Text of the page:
Another Celebrity Endorses "Ancient Aliens"; Plus: A Newspaper Explores the Show's Connection to Orange County, Calif. and the UFO Movement
In the ongoing parade of celebrities who have enthusiastically endorsed the History Channel pseudo-documentary series Ancient Aliens, we can add yet another entry: former Glee star Chris Colfer. In an appearance on The Tonight Show this week, Colfer said that during the grieving process following the death of his mother, he spent long nights watching Ancient Aliens marathons. “I got like really, really into it,” he said. “They just kind of talk about things in history that might have been influenced by extraterrestrials. And I bought every word of it.” While Colfer might not buy “every word” today, he is still entranced enough with the show to have recently visited Peru in search of ancient astronaut evidence. “Peru is one of the extraterrestrial hotspots. So I was like I have to go, and see if I see something. And I didn’t.”
For a TV show that attracts between 1 and 2 million weekly viewers, it commands an absurdly large number of celebrity viewers.
Speaking of Ancient Aliens: Recently, the OC Weekly profiled the Orange County chapter of the Mutual UFO Network as part of a larger article on why Orange County is an ongoing UFO hotspot. What interested me most is the admission that the UFO industry is increasingly inseparable from Ancient Aliens, with the TV show driving what remains of public interest in the so-called UFO phenomenon. The local chapter has a monthly speaker in order to drive membership and to sell money-making tickets to the organization’s lecture series, which run $15 a person. According to the paper, talking heads from Ancient Aliens are regular speakers at MUFON OC, probably due its proximity to Los Angeles, where many ancient astronaut theorists live, and where Ancient Aliens is produced.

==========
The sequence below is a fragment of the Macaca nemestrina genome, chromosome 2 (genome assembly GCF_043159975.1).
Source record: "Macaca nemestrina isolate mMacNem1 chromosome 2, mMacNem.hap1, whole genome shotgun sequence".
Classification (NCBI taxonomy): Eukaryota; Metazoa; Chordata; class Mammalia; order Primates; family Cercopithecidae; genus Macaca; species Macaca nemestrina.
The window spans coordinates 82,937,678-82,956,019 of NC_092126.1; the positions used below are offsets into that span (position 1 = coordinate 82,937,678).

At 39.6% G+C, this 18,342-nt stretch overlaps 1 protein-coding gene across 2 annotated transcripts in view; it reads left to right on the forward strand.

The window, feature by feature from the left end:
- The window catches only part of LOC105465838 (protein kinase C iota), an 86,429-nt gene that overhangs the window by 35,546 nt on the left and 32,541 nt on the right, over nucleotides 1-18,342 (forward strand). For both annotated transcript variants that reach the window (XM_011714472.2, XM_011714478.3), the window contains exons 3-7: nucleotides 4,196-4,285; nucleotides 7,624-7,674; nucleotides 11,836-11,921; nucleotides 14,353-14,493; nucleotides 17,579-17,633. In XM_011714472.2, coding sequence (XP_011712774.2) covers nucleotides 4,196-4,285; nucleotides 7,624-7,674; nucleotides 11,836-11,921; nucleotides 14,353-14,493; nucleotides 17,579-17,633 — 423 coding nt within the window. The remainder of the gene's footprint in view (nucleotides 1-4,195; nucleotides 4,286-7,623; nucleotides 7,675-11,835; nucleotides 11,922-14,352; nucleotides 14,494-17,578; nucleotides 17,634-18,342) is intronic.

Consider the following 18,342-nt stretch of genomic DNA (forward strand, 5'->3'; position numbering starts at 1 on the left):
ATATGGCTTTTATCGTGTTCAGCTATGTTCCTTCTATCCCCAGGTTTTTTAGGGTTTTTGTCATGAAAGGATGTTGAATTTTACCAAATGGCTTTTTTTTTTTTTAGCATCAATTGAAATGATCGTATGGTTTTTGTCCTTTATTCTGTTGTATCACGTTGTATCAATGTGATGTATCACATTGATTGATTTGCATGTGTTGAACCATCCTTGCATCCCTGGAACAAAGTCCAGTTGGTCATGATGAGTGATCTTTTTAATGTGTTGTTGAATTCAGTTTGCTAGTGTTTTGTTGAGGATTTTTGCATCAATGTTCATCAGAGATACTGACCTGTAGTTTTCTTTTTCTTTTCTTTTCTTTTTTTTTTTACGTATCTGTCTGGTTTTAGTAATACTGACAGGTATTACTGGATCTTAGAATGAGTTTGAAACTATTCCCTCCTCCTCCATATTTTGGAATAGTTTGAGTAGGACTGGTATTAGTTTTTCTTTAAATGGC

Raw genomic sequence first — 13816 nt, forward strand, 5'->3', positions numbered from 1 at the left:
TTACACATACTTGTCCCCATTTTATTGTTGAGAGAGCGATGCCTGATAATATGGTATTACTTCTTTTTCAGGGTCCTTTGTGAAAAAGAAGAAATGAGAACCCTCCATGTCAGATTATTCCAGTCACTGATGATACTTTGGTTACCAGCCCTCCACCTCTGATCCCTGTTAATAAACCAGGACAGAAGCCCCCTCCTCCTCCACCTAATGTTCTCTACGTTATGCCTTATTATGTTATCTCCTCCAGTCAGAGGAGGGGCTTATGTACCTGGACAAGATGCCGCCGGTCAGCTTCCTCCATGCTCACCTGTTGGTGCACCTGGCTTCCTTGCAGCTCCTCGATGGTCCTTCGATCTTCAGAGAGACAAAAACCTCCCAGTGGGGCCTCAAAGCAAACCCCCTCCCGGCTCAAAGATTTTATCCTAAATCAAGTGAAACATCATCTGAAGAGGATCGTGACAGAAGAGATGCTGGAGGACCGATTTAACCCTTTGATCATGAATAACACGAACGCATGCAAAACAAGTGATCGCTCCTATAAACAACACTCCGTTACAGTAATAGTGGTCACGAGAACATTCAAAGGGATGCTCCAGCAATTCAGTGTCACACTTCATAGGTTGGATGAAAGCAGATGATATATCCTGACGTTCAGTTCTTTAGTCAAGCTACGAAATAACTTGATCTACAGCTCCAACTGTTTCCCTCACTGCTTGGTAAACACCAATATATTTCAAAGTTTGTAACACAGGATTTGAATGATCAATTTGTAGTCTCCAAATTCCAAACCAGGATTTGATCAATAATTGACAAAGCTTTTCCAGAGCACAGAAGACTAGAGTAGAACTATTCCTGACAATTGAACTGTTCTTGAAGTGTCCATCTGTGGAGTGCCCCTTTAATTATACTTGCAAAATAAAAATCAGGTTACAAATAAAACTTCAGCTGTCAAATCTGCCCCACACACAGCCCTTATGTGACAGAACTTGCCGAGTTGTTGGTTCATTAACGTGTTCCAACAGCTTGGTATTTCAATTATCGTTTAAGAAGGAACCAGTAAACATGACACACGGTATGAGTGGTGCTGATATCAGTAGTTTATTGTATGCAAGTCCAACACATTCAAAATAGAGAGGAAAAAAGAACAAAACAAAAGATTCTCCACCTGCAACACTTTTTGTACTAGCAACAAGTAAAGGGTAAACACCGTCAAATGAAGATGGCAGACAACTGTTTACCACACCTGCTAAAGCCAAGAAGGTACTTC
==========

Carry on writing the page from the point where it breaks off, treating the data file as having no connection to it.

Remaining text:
Nevertheless, it seems that Ancient Aliens has become the UFO industry’s flagship, not to mention the gateway drug that leads the fantasy-prone down the path to becoming full-blown believers.
Dr. Robert Wood of MUFON International, which is headquartered in Orange County, explains the conclusions that he has reached after fifty years of “research” into space aliens as part of the group:
The first anti-gravity craft flew in Germany in 1924 when a woman who was a psychic got the plans from an alien race in another star system called Aldebaran. In the meantime, Hitler, who was basically involved in the occult, had established a relationship with a group of reptilians who were living here in Antarctica, the Draco Reptilians. They were from the Draco constellation.
The article concludes with an interview with Michael Dennin, the UC Irvine physics professor who has been a regular talking head on Ancient Aliens since the beginning and who has served as an enabler for the program by providing scientific cover for the show’s many flights of speculative fancy. Dennin claimed that he had no problem with his heavily edited appearances on the show, in which he seems to endorse far-fetched hypotheses when his words are spliced into discussions of space alien technology.
“My main interest in life is public outreach in science,” Dennin told OC Weekly, “and obviously, many of the people interested in UFOs and aliens are also interested in science, so it’s a great place for me to do public outreach, in that regard.”
Maybe he should start his outreach with his neighbors, like Wood, who seem to think that the scientific study of space aliens involves evidence-free assertions about Hitler’s relationship with lizards from Draco.
I supposed reasonable people might disagree on how effective outreach can be when scraps of genuine science are folded into a quasi-theosophical salvation narrative, but there you have it: Dennin thinks he is doing good work by lending his authority to a program that blatantly accuses scientists and the government of a vast conspiracy to destroy knowledge.
“They like me because I’m their ‘friendly skeptic,’ and I like that title,” Dennin said.
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